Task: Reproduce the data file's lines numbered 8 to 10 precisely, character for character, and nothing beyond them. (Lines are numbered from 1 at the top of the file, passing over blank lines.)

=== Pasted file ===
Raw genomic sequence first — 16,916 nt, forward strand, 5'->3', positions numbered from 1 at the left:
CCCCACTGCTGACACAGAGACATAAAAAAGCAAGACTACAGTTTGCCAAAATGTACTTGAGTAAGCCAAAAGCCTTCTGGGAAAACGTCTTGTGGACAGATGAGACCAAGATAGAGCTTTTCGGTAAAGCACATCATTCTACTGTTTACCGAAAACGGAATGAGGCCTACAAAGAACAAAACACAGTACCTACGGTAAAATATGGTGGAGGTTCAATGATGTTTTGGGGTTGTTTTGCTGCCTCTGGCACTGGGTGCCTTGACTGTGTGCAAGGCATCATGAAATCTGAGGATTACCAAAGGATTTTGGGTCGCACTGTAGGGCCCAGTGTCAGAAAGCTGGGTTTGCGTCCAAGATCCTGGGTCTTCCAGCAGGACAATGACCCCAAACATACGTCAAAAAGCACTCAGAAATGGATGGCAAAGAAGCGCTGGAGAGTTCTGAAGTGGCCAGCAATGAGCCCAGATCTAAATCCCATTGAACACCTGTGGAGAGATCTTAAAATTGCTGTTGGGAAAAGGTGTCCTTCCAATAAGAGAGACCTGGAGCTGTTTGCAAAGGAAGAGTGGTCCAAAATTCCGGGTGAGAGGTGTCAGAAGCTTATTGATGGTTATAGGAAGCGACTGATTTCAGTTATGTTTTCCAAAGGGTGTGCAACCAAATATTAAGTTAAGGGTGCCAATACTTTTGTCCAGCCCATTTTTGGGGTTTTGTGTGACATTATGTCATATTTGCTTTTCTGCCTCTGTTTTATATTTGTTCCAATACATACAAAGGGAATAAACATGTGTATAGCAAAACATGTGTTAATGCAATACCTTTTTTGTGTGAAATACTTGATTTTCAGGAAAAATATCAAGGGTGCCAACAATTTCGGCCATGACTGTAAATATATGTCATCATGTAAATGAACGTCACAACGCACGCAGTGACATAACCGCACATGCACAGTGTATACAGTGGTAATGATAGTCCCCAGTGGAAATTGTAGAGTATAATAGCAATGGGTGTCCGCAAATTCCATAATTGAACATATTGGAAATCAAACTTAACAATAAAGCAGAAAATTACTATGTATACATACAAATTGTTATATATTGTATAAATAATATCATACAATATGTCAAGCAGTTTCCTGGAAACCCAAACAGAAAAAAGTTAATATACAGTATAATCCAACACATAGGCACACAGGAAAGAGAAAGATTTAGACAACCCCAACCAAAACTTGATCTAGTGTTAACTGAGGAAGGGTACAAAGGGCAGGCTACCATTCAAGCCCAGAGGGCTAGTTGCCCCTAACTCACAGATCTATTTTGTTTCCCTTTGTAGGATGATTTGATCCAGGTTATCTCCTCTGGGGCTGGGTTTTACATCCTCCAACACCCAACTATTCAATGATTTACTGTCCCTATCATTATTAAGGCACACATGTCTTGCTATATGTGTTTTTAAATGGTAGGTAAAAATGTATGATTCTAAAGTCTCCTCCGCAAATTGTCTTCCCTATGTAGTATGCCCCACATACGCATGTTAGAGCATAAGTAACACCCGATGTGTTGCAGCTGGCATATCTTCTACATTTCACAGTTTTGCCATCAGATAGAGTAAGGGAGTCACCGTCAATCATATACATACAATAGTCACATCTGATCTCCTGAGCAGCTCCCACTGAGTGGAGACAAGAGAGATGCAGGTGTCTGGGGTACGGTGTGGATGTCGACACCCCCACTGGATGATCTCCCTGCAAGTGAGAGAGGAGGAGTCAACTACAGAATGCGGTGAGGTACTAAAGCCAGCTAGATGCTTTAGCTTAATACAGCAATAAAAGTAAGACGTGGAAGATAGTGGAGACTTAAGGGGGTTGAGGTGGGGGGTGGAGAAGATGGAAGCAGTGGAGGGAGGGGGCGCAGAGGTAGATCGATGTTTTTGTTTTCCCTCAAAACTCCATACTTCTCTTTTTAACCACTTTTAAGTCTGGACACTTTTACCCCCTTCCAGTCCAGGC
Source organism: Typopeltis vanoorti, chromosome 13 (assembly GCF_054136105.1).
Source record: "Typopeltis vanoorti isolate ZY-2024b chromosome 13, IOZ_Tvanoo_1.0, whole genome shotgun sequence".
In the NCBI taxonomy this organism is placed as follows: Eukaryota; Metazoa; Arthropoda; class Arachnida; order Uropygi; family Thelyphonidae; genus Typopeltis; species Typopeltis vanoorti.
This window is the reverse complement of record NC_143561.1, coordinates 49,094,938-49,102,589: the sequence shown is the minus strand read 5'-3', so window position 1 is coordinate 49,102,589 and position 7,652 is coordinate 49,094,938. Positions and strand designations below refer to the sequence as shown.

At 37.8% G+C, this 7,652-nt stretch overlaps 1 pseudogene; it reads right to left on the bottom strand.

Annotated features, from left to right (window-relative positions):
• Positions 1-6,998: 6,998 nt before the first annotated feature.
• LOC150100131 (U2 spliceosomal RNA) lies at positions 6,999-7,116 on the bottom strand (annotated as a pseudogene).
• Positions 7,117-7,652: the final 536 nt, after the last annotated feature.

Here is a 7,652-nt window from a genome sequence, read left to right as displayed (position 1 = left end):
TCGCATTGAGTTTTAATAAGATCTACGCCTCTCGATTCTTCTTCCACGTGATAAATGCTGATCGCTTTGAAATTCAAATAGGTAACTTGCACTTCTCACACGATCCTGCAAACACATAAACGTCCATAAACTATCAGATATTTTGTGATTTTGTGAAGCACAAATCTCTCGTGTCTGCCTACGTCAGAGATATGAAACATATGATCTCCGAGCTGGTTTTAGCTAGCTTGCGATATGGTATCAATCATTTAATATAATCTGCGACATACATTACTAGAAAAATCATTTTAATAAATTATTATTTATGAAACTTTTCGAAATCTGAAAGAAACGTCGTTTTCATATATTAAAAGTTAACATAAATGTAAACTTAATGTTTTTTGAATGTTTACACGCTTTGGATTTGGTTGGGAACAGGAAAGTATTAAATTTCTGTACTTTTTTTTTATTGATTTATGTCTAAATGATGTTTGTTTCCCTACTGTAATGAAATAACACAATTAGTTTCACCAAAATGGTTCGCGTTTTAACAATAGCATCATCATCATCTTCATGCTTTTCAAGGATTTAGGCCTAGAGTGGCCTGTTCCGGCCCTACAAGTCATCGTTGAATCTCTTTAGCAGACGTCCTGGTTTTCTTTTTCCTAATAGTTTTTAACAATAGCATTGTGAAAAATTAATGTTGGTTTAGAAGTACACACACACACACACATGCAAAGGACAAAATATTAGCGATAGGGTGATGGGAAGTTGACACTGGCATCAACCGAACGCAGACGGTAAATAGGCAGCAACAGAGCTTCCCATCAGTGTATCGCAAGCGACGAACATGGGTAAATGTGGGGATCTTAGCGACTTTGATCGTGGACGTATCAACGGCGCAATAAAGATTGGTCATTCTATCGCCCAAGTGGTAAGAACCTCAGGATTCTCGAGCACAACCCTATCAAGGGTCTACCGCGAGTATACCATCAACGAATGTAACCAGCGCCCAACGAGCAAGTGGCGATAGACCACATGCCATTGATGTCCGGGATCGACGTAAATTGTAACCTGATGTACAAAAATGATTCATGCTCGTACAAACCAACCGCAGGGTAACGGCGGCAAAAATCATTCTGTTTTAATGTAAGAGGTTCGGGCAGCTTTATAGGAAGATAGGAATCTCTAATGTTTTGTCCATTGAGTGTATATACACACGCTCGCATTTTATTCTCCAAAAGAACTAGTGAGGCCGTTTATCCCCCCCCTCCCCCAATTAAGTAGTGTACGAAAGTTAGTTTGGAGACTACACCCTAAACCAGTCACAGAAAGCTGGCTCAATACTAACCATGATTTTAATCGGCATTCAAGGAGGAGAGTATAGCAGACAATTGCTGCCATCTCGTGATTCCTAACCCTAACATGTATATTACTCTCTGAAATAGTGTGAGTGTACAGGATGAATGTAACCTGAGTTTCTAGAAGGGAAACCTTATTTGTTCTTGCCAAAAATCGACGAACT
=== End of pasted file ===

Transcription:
Annotated features, from left to right (window-relative positions):
• Positions 1-6,998: 6,998 nt before the first annotated feature.
• LOC150100131 (U2 spliceosomal RNA) lies at positions 6,999-7,116 on the bottom strand (annotated as a pseudogene).